In a similar but not so similar vein, The Amazing Book is Not On Fire is a soon-to-be-released autobiographical book by YouTubers and BBC radio hosts Dan Howell (DanIsNotOnFire, 5 million subscribers) and Phil Lester (Amazing Phil, 2.9 million subscribers), best friends who gained world-wide fame after posting a series of skits and being picked up to host a Christmas radio show for the BBC. The Amazing Book is Not on Fire is set to be released in October, and documents the life and world of Dan and Phil – a task they do online and on the radio almost every day. The book claims to teach people how to make YouTube videos, and depicts how their success started as well as potentially offering humorous anecdotes about their life. When I first proclaimed I wanted to be a writer, the first piece of advice my Dad gave me was: ‘never tell the funniest story – save it for your autobiography’, you can only hope that Dan and Phil have done the same, save you wondering exactly what they have to say that they haven’t said before.
However, for Tyler Oakley (7 million followers) and Shane Dawson (6.9 million followers), their autobiographies Binge and I Hate MySelfie, respectively, explore a deeper principle within YouTube fame. Shane Dawson, who documented his bisexuality and breakup with his girlfriend through his YouTube channel in early 2015, describes his self-doubt, body image issues, bullying, his religious views and his own sexuality through an anthology of twenty essays. It’s a tangible and honest documentation of something that can’t be recorded on camera, an emotional combination of inner monologue and prose. Similarly, Tyler Oakley’s to-be-released essay collection is set to combine his infectious personality with his story of success and social rights advocacy, notably LGBTQI+ community. These books that are more than autobiographical or nonsense books. They’re books by people who have something legitimate and powerful to say and are using their success for good and not evil – or, debatably even worse, for nothing.
From a marketing perspective, YouTubers are a perfect investment for a publishing house. They’re a marketing department’s dream. They’ve already got the fan base. They’ve already got the brand. They’re a bankable low-risk project, and with their success comes more money to invest into other literary projects, some which wouldn’t reach shelves. In some ways, YouTuber books are no different to the typical celebrity book. They write books for the same reasons celebrities do – to gain fans, publicity, to further their business and brand. Very few do it, arguably, for the right reasons: the love of writing, or the passionate story to tell. YouTuber books range from the silly to the serious, the funny to the “is this really content?” They’re on a fast track to becoming a dime-a-dozen.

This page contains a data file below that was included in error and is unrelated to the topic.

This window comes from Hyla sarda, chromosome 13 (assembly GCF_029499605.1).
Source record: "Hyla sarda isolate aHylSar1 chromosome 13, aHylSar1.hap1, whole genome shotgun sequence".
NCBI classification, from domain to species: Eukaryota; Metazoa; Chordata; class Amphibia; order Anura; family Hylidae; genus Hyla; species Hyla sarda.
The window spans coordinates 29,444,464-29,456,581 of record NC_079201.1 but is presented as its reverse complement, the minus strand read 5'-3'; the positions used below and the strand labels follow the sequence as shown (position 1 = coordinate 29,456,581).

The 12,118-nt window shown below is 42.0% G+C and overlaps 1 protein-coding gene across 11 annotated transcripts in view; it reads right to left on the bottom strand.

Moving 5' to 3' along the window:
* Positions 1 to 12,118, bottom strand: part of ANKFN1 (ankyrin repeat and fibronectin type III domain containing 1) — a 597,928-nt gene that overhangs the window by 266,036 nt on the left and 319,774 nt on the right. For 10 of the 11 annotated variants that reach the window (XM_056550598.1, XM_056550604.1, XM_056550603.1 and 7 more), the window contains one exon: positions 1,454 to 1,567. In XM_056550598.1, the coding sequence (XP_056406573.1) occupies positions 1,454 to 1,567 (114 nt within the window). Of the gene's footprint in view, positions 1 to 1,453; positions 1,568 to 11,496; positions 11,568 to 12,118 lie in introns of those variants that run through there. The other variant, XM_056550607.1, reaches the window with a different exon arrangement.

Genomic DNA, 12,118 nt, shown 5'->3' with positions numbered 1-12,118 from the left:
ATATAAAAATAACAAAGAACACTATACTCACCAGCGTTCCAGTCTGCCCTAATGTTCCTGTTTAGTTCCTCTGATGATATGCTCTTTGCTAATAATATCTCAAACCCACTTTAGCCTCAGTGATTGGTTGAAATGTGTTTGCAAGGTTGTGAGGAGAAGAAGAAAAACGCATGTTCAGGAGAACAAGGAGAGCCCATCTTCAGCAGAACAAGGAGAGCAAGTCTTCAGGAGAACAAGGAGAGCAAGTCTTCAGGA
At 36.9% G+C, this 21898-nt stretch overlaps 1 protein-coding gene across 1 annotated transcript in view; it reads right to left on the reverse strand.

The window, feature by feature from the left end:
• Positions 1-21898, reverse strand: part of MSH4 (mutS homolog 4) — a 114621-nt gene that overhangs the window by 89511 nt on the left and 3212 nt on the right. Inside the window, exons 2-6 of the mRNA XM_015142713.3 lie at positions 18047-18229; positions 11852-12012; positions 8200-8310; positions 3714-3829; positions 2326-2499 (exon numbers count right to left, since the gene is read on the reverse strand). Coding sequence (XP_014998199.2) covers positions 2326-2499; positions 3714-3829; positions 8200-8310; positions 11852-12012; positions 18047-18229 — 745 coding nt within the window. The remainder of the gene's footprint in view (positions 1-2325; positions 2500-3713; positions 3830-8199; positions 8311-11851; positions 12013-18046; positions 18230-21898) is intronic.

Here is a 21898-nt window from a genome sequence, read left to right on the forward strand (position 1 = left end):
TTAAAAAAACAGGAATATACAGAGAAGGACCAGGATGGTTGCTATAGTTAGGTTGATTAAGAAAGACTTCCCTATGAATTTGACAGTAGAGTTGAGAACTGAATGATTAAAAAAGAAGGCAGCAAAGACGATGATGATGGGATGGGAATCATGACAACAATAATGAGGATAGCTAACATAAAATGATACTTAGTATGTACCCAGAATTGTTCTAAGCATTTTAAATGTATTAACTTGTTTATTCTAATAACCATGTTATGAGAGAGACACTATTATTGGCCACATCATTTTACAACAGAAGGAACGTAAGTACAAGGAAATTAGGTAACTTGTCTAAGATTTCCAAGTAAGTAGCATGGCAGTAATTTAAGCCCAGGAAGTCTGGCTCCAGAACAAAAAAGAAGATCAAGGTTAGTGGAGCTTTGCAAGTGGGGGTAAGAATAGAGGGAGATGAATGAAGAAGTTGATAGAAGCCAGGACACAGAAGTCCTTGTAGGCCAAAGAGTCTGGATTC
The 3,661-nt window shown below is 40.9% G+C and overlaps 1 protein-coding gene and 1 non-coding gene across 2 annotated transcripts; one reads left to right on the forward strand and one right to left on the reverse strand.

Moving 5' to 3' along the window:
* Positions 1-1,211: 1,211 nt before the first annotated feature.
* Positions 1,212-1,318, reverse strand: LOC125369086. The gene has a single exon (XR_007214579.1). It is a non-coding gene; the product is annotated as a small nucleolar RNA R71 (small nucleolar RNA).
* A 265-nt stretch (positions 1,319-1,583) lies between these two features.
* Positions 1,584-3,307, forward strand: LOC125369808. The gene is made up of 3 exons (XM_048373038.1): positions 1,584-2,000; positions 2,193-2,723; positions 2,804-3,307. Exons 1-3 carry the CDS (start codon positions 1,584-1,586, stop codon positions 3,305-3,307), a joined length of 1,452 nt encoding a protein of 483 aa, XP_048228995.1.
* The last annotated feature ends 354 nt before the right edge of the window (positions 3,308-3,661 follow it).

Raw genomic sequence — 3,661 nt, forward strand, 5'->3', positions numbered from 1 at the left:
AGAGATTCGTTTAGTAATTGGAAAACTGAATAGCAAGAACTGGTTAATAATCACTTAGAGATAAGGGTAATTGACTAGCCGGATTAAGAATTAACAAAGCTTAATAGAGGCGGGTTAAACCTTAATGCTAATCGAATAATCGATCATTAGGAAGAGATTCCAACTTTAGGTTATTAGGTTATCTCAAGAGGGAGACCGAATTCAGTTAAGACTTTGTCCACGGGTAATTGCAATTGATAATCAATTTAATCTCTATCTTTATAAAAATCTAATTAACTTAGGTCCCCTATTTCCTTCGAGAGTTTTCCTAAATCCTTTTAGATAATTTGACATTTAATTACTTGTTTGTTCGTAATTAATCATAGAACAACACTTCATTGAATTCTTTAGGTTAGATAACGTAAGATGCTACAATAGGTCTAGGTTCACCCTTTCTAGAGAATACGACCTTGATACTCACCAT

Despite this trend, YouTubers are especially good at their jobs and their talent, charisma and effort translates into multi-million dollar revenue and engagement with millions of people. There is talent, commitment and downright hard work displayed by every YouTuber, no matter how much fun it looks like they’re having onscreen. Hundreds of hours of work are done behind the camera and offline to bring continuously quality content to the masses. And many YouTubers use those masses to bring about change. PewDiePie has raised millions of dollars for charities like Save the Children and Charity: Water and has been an advocate and supporter for independent games. Tyler Oakley and his fans donated $525,000 to the Tyler Project which provides suicide prevention programmes and support to LGBTQI+ individuals, with more being raised by fellow YouTuber Connor Franta through Prizeo, a company that offers prizes such as celebrity visits and holidays for charity donations.
No doubt, YouTube can be proud that makes wonderful people, but wonderful people don’t always make wonderful writers. Writers, like YouTubers, put in a lot of hard work to be great at their craft. It was why people were so outraged when Sugg continuously denied having a ghost writer, because she had claimed she’d always wanted to write a novel, and she had, and it was as easy as that. For her Girl Online sequel, to be published late 2015, Sugg confirms she’s doing more of the work herself, quoted as saying it’s been a “fun” process.
But the damage has already done, says PewDiePie, who elaborates that because of Sugg’s actions, other YouTubers have been criticised as being “fakes”. Fans state they can’t trust that their favourite online personalities have really written their books, which are nevertheless almost always snatched up in the pre-order. With such a small tight-knit online community of top YouTubers, the actions of a few have been felt by the lot. Shane Dawson and Tyler Oakley have both tweeted stating that they wrote their own books, similarly, Marzia of CutiePieMarzia released an Instagram post detailing the process.
So what does this trend mean for the literary world? Very little, it seems, as publishing is a business like any other. The financial success of YouTuber books, and the subsequent track records for editors, gives many green lights to smaller projects by lesser known or emerging authors. But the real gain is with the online community. A chance to learn from mistakes of others and take the opportunity to be published and distributed world-wide with a high profile publisher as the huge opportunity it is – a chance millions will likely never have. As for how long this trend will last, no one can say.